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Tuesday, September 13, 2011

Cruising the Web

James Bovard outlines how there is absolutely no evidence that any federal jobs-training program actually results in increasing employment for the participants. In some cases, earnings decreased after participation and the results on employment were worse than with a control group. No wonder the Labor Department is so uninterested in conducting future studies of the efficacy of the programs.

David Catron exposes the "hypocrisy of Ron Paul."

John Hawkins makes the arguments about why Black Americans should give up on the Democratic Party. They'd sure be more likely to have their voices heeded if they couldn't be counted on to always vote for Democrats and so get taken for granted. It's the swing voters whose concerns get addressed.

William McGurn is right - the way to get unity on fighting against terrorism is to have a Democratic icon be in charge of the fight. There's nary a peep as Obama continues many of the policies that the Bush administration had begun.

Mercer Tyson combats the stereotype that the Tea Party is extreme. They're actually where great numbers of the American people are on issue after issue. It is the MSM that is responsible for that characterization even though there isn't much data to support it.

Alan Dershowitz sheds some light
for those who are history-challenged on how the Palestinians demands to return to the situation from 63 years ago. This is really a demand for Israel to not exist.
President Mahmoud Abbas described his playbook for seeking U.N. recognition while bypassing the step of negotiating a two-state solution: "We are going to complain that as Palestinians we have been under occupation for 63 years."

What exactly happened 63 years ago? The U.N. recommended partitioning the former British mandate into two states: one Jewish, the other Arab. Israel and most of the rest of the world accepted that partition plan, and Israel declared itself the nation-state of the Jewish people. The United States, the Soviet Union and all the great powers recognized this declaration and the two-state solution that it represented.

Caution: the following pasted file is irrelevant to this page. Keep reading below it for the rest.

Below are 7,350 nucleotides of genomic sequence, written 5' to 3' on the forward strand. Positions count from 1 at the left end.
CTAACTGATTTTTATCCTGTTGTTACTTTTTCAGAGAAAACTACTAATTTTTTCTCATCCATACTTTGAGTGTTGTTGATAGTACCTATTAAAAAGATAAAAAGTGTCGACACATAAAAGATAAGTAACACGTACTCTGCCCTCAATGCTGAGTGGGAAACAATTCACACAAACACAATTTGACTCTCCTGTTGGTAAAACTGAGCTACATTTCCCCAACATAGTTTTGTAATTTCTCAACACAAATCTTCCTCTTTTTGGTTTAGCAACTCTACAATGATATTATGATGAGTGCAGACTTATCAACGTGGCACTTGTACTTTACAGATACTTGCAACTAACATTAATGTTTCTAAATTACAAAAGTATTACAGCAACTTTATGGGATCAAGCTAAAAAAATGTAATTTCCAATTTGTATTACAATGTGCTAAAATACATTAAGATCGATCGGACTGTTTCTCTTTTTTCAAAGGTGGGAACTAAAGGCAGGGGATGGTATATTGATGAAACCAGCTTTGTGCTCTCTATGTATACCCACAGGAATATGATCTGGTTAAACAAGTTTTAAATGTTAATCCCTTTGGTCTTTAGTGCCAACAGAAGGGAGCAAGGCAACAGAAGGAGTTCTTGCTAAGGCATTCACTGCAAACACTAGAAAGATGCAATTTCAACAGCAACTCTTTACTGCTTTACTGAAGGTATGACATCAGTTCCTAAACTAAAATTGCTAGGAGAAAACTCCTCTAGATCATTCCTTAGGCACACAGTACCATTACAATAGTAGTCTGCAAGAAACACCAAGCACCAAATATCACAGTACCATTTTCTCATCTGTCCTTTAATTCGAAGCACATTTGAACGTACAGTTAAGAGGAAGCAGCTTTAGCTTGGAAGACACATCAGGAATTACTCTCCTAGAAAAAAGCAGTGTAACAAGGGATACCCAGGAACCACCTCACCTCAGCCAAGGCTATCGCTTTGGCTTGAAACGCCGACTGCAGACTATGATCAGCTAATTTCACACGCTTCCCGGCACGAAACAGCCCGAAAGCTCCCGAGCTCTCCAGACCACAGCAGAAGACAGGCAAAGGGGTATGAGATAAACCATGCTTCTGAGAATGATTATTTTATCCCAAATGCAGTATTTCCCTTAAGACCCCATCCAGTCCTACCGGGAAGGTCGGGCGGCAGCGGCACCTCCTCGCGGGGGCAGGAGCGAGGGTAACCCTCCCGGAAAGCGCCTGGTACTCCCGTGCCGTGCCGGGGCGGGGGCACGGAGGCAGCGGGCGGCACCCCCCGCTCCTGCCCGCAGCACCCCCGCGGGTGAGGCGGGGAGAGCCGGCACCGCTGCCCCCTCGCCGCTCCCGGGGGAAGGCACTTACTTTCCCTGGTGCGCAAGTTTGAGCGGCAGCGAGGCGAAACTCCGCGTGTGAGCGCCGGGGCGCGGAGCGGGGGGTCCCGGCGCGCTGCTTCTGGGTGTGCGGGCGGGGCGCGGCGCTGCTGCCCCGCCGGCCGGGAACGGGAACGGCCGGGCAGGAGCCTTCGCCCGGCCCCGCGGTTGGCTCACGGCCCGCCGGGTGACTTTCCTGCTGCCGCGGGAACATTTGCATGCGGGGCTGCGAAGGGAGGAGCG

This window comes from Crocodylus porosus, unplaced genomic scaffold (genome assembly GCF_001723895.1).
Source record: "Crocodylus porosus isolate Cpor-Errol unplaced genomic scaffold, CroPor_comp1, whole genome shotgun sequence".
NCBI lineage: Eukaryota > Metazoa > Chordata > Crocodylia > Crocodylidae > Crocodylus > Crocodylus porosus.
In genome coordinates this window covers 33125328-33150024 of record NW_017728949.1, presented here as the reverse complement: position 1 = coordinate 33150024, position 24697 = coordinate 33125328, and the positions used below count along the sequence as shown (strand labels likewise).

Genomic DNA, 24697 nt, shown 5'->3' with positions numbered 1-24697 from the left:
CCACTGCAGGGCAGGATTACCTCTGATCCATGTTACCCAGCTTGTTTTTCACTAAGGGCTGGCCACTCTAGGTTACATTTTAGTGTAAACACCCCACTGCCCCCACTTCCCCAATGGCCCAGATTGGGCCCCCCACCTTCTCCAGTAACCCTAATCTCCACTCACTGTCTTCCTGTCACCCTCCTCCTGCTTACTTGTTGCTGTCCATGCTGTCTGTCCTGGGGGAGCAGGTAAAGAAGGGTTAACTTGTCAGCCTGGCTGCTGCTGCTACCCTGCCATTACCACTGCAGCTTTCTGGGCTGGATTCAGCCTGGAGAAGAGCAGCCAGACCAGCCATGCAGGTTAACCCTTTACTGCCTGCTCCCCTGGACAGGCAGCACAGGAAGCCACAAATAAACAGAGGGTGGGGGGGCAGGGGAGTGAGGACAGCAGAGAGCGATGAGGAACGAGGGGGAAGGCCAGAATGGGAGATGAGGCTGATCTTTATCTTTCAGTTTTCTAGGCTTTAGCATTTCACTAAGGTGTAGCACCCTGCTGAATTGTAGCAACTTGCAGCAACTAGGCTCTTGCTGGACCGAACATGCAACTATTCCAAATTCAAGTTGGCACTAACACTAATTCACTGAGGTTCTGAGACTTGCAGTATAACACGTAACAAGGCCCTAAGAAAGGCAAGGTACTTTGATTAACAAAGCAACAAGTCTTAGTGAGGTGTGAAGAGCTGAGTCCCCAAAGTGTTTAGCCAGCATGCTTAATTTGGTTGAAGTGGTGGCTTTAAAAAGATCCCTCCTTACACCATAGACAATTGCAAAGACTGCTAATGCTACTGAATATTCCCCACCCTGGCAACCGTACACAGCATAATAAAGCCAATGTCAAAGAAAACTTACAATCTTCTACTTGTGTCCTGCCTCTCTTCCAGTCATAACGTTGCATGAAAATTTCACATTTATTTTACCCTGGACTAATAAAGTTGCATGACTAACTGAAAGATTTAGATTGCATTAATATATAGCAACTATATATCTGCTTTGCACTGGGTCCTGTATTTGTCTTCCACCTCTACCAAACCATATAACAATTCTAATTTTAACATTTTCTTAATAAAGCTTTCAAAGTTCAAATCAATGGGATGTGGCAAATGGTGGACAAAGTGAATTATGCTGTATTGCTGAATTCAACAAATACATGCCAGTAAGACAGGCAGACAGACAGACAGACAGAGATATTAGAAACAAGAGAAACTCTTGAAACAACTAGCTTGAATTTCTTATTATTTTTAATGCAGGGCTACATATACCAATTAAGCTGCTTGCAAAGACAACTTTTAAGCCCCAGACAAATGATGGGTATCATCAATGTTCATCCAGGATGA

The Arab world unanimously rejected the U.N. partition plan and the declaration of statehood by Israel. The Arab population within Israel and in the area set aside for an Arab state joined the surrounding Arab nations in taking up arms.

In defending its right to exist, Israel lost 1% of its population, many of whom were civilians and survivors of the recent Holocaust. Yet the current Palestinian leadership still insists on calling the self-inflicted wounds caused by its rejection of a two-state solution the "nakba," meaning the catastrophe.

By claiming that the Palestinians "have been under occupation for 63 years" (as distinguished from the 44 years since the Arab states attacked Israel in 1967 and Israel occupied some lands of the invading nations), the Palestinian president is trying to turn the clock back to a time prior to Israel's establishment as a state based on the U.N.'s two-state proposal. In other words, the push for recognition by the U.N. of Palestine as a state, based on Mr. Abbas's complaint that the Palestinians have been under occupation for 63 years, is an attempt to undo the old work of the U.N. that resulted in Israel's statehood 63 years ago.
Just to prove that Obama's speech to Congress last week was a campaign speech, the DNC has come out with an ad using clips from the speech even though that violates House ethics rules about using footage from the House floor.

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